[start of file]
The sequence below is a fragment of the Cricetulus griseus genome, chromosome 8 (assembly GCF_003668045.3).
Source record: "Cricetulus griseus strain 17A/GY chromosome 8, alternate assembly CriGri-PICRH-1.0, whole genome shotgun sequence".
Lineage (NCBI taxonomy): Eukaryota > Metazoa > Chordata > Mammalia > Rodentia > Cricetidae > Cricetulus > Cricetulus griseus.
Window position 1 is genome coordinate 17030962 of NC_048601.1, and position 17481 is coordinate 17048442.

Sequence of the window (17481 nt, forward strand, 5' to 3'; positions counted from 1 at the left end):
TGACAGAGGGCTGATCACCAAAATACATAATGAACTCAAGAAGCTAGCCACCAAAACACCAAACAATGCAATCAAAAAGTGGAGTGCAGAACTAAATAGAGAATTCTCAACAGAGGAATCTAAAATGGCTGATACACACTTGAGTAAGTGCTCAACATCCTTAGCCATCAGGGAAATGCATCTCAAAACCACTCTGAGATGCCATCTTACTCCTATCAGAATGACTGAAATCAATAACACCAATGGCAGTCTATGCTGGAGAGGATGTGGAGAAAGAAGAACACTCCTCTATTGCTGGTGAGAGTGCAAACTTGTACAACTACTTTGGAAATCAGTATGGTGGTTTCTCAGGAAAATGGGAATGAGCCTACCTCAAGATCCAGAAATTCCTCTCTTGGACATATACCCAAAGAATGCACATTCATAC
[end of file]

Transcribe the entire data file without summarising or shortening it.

The sequence below is a fragment of the Cricetulus griseus genome, chromosome 8 (assembly GCF_003668045.3).
Source record: "Cricetulus griseus strain 17A/GY chromosome 8, alternate assembly CriGri-PICRH-1.0, whole genome shotgun sequence".
Lineage (NCBI taxonomy): Eukaryota > Metazoa > Chordata > Mammalia > Rodentia > Cricetidae > Cricetulus > Cricetulus griseus.
Window position 1 is genome coordinate 17030962 of NC_048601.1, and position 17481 is coordinate 17048442.

Sequence of the window (17481 nt, forward strand, 5' to 3'; positions counted from 1 at the left end):
TGACAGAGGGCTGATCACCAAAATACATAATGAACTCAAGAAGCTAGCCACCAAAACACCAAACAATGCAATCAAAAAGTGGAGTGCAGAACTAAATAGAGAATTCTCAACAGAGGAATCTAAAATGGCTGATACACACTTGAGTAAGTGCTCAACATCCTTAGCCATCAGGGAAATGCATCTCAAAACCACTCTGAGATGCCATCTTACTCCTATCAGAATGACTGAAATCAATAACACCAATGGCAGTCTATGCTGGAGAGGATGTGGAGAAAGAAGAACACTCCTCTATTGCTGGTGAGAGTGCAAACTTGTACAACTACTTTGGAAATCAGTATGGTGGTTTCTCAGGAAAATGGGAATGAGCCTACCTCAAGATCCAGAAATTCCTCTCTTGGACATATACCCAAAGAATGCACATTCATAC